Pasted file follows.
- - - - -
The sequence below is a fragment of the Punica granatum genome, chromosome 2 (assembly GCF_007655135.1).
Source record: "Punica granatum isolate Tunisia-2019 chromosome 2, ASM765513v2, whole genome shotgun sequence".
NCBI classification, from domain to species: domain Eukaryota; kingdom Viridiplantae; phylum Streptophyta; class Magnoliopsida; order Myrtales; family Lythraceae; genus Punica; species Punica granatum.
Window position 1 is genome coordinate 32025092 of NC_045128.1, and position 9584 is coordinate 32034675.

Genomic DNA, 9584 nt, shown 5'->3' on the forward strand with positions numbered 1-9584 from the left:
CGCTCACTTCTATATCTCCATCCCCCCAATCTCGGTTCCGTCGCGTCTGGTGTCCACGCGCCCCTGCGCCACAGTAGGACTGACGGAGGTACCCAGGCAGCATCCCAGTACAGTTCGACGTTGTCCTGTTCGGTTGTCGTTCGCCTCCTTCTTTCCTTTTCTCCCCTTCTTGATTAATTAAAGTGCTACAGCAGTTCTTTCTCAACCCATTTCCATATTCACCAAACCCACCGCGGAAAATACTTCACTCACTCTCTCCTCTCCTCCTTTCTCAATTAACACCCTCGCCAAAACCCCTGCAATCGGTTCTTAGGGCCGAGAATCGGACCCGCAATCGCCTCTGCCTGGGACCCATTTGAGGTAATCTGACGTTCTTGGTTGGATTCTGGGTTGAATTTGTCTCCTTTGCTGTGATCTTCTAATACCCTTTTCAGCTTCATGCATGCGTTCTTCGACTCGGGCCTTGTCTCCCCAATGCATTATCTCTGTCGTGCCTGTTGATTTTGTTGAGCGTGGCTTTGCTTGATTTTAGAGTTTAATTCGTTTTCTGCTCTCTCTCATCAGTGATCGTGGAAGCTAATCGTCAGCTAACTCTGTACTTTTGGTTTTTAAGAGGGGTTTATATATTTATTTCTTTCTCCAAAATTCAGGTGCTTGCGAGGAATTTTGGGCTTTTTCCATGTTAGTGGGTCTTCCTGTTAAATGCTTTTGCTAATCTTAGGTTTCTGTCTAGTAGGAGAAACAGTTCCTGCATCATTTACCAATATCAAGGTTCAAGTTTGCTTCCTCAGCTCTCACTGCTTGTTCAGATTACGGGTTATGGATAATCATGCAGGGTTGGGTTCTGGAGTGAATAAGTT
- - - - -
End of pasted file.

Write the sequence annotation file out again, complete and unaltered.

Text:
The sequence below is a fragment of the Punica granatum genome, chromosome 2 (assembly GCF_007655135.1).
Source record: "Punica granatum isolate Tunisia-2019 chromosome 2, ASM765513v2, whole genome shotgun sequence".
NCBI classification, from domain to species: domain Eukaryota; kingdom Viridiplantae; phylum Streptophyta; class Magnoliopsida; order Myrtales; family Lythraceae; genus Punica; species Punica granatum.
Window position 1 is genome coordinate 32025092 of NC_045128.1, and position 9584 is coordinate 32034675.

Genomic DNA, 9584 nt, shown 5'->3' on the forward strand with positions numbered 1-9584 from the left:
CGCTCACTTCTATATCTCCATCCCCCCAATCTCGGTTCCGTCGCGTCTGGTGTCCACGCGCCCCTGCGCCACAGTAGGACTGACGGAGGTACCCAGGCAGCATCCCAGTACAGTTCGACGTTGTCCTGTTCGGTTGTCGTTCGCCTCCTTCTTTCCTTTTCTCCCCTTCTTGATTAATTAAAGTGCTACAGCAGTTCTTTCTCAACCCATTTCCATATTCACCAAACCCACCGCGGAAAATACTTCACTCACTCTCTCCTCTCCTCCTTTCTCAATTAACACCCTCGCCAAAACCCCTGCAATCGGTTCTTAGGGCCGAGAATCGGACCCGCAATCGCCTCTGCCTGGGACCCATTTGAGGTAATCTGACGTTCTTGGTTGGATTCTGGGTTGAATTTGTCTCCTTTGCTGTGATCTTCTAATACCCTTTTCAGCTTCATGCATGCGTTCTTCGACTCGGGCCTTGTCTCCCCAATGCATTATCTCTGTCGTGCCTGTTGATTTTGTTGAGCGTGGCTTTGCTTGATTTTAGAGTTTAATTCGTTTTCTGCTCTCTCTCATCAGTGATCGTGGAAGCTAATCGTCAGCTAACTCTGTACTTTTGGTTTTTAAGAGGGGTTTATATATTTATTTCTTTCTCCAAAATTCAGGTGCTTGCGAGGAATTTTGGGCTTTTTCCATGTTAGTGGGTCTTCCTGTTAAATGCTTTTGCTAATCTTAGGTTTCTGTCTAGTAGGAGAAACAGTTCCTGCATCATTTACCAATATCAAGGTTCAAGTTTGCTTCCTCAGCTCTCACTGCTTGTTCAGATTACGGGTTATGGATAATCATGCAGGGTTGGGTTCTGGAGTGAATAAGTT